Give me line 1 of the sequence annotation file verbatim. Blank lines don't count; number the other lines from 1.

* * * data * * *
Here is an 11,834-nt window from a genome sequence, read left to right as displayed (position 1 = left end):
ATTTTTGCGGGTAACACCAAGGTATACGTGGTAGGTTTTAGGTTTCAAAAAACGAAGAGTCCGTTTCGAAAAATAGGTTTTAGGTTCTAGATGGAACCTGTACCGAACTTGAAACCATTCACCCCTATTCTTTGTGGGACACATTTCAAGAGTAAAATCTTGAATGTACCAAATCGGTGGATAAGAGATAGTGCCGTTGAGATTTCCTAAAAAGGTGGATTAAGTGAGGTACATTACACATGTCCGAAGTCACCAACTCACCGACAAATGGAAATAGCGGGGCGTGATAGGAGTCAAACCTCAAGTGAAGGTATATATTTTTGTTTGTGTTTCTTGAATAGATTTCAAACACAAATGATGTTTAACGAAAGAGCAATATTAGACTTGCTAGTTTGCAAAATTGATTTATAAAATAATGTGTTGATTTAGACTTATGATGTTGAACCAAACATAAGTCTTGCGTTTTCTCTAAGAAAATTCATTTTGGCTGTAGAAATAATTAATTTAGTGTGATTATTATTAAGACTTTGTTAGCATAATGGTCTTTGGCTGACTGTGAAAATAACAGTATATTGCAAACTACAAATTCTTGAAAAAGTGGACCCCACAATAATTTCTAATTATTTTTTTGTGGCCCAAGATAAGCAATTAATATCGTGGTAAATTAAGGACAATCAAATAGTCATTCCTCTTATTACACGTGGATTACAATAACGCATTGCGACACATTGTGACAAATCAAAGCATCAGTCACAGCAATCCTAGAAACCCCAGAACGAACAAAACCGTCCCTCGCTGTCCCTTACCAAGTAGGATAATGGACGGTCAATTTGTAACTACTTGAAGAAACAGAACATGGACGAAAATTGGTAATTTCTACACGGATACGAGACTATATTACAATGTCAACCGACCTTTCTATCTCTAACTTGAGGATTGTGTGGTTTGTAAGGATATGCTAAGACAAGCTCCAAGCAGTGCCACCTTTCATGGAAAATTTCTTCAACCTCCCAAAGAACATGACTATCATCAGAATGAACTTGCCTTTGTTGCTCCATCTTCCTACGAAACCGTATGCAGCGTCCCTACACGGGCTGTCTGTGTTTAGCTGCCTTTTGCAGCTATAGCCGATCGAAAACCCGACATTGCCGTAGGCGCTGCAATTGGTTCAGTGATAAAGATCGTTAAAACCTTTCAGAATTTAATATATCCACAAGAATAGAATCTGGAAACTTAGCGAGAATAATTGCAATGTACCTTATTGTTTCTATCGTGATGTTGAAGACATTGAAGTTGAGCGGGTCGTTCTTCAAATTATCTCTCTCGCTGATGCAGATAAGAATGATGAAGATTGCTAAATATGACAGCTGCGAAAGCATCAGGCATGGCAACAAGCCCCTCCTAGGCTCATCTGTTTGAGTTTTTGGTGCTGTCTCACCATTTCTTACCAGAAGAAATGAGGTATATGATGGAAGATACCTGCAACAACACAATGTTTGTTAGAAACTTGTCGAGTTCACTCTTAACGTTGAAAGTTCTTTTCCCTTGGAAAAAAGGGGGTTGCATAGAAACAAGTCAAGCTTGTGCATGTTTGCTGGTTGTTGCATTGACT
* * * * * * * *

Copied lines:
Here is an 11,834-nt window from a genome sequence, read left to right as displayed (position 1 = left end):